- Propose regulations implementing Section 6101(b) of the AMLA, which requires FIs to have effective, reasonably designed and risk-based AML/CFT programs; these regulations should satisfy the requirements in Section 6101(b) that the DOT should “consider [the fact] that the extension of financial services to the underbanked and the facilitation of certain financial transactions, including remittances, while protecting the financial system from abuse are key policy goals of the United States[;]”
- FinCEN should consider, under Section 6212 of the AMLA, clarifications or regulatory changes to promote financial inclusion and reduce de-risking, including by reviewing BSA/AML regulations and guidance for MSBs;
- Bolster international engagement to strengthen the AML/CFT regimes of foreign jurisdictions;
- Expand international cooperation and consider creative options, such as regional consolidation projects, with our international counterparts;
- Support efforts by international financial institutions to address de-risking through related projects and technical assistance;
- Continue to assess the opportunities, risks, and challenges of innovative and emerging technologies for AML/CFT compliance solutions;
- Build on Treasury’s work to modernize the U.S. sanctions regime and its recognition of the need to specifically calibrate sanctions to mitigate unintended economic, political, and humanitarian impacts;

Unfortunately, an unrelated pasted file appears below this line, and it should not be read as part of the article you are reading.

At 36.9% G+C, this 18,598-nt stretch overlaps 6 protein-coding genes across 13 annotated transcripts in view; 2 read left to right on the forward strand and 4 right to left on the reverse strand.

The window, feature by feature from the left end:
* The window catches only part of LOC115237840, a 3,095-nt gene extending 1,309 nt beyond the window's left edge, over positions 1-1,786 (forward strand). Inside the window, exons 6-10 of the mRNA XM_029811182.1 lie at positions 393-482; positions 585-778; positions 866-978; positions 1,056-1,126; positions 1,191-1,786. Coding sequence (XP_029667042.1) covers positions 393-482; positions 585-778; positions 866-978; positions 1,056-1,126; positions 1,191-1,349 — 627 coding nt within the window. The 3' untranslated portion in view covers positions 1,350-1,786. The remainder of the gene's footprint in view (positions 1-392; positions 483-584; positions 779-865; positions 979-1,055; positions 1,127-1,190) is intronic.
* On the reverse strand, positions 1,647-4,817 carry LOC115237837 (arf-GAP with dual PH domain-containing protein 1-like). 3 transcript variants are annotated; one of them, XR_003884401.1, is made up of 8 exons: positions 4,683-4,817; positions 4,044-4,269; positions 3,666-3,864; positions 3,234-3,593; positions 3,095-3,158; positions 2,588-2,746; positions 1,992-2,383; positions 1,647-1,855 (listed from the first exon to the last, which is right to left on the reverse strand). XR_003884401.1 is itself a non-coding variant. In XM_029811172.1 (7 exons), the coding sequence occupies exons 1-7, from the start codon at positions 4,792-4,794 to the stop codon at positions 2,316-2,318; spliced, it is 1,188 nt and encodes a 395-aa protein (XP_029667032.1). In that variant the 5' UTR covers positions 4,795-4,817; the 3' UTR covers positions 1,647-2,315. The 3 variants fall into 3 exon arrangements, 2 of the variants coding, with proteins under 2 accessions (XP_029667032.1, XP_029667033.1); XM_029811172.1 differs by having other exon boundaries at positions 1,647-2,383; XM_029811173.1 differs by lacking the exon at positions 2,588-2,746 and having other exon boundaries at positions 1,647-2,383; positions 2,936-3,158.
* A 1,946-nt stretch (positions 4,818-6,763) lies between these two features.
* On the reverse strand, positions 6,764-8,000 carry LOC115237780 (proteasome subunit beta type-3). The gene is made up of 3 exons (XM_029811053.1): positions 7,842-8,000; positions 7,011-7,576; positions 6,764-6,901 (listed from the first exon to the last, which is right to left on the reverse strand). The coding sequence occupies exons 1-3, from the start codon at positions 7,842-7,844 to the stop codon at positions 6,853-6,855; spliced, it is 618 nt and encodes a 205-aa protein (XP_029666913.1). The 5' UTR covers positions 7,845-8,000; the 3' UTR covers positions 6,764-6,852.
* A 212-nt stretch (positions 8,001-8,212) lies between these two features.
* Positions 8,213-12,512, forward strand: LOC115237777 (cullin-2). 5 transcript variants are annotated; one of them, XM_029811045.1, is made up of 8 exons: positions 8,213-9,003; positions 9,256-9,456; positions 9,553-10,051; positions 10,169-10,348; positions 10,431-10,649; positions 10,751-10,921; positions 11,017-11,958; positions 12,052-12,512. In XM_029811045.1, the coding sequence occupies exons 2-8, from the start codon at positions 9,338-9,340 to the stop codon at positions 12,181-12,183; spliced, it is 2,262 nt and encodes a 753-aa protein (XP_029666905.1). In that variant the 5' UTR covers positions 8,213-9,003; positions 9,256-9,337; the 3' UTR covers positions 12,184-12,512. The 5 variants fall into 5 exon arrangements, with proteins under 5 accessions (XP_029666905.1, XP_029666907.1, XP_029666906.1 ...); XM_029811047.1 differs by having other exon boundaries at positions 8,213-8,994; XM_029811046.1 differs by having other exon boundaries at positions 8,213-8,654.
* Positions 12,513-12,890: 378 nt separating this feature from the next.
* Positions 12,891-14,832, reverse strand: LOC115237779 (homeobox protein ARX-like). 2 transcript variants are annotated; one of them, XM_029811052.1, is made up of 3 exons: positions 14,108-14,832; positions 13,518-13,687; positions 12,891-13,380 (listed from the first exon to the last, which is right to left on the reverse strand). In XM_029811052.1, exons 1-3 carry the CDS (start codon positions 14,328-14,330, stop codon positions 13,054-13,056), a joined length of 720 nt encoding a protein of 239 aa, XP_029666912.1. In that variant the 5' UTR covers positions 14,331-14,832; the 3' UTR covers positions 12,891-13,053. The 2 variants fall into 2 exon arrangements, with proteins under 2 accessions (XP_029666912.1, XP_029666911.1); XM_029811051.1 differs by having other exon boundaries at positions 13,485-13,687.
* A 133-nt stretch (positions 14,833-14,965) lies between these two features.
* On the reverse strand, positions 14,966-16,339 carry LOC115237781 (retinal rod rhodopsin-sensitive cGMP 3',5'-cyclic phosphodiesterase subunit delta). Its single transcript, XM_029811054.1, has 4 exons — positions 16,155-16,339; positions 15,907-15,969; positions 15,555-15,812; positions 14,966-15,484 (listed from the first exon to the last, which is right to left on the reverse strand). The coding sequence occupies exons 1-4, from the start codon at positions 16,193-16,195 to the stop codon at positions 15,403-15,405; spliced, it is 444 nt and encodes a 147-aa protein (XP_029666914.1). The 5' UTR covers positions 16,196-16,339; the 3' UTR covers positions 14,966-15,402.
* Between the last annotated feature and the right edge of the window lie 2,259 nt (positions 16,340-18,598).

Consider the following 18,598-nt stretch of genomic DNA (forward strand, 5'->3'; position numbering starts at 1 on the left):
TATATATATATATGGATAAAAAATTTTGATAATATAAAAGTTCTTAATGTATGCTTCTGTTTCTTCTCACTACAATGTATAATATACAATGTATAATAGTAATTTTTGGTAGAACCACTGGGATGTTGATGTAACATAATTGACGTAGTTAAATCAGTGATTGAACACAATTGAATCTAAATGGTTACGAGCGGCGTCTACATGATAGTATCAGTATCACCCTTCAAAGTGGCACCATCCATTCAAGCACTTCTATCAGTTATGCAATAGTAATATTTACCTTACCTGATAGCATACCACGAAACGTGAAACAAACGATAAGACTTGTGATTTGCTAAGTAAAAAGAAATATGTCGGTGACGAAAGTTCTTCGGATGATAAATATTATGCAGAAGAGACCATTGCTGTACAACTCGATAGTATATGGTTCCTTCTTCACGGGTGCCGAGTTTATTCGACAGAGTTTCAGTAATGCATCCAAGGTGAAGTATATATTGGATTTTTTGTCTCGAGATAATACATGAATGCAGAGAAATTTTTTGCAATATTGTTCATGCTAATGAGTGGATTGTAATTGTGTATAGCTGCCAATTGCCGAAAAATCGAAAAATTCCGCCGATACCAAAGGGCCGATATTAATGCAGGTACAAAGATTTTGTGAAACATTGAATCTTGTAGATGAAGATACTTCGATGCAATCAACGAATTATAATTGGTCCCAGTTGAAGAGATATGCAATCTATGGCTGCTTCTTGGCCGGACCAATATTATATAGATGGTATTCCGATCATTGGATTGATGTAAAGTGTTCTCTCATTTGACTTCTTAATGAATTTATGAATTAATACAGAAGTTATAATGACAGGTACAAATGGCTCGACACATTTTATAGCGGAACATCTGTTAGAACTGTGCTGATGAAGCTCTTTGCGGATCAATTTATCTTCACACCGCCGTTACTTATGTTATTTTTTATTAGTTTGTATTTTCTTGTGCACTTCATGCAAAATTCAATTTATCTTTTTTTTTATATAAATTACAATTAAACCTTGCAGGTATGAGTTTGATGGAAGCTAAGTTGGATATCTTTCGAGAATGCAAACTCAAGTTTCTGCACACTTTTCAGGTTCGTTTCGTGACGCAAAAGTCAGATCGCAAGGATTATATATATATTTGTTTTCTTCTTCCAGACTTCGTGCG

- Reduce burdensome requirements for processing humanitarian assistance transactions;
- Track and measure aggregate changes in banking relationships with respondent banks, MSBs, and NPOs; and
- Encourage an open dialogue among public and private sector stakeholders and MSBs, NPOs, banks and regulators.
Overall, the Strategy disappoints in its identification of the causal factors behind de-risking. The DOT’s failure to acknowledge its own role in the de-risking phenomenon is troubling.
That said, one important takeaway of the Strategy is that DOT acknowledges that the AMLA requires the DOT to take further concrete steps to reduce de-risking, including through regulations, additional guidance and examiner training. But for these steps to work, they cannot simply pile additional burdens on FIs. Rather, they must embody a degree of self-awareness by the DOT and provide, in a practical way, breathing room for FIs to service categories of customers, lest FIs continue to engage in de-risking because they fear after-the-fact adverse actions by regulators.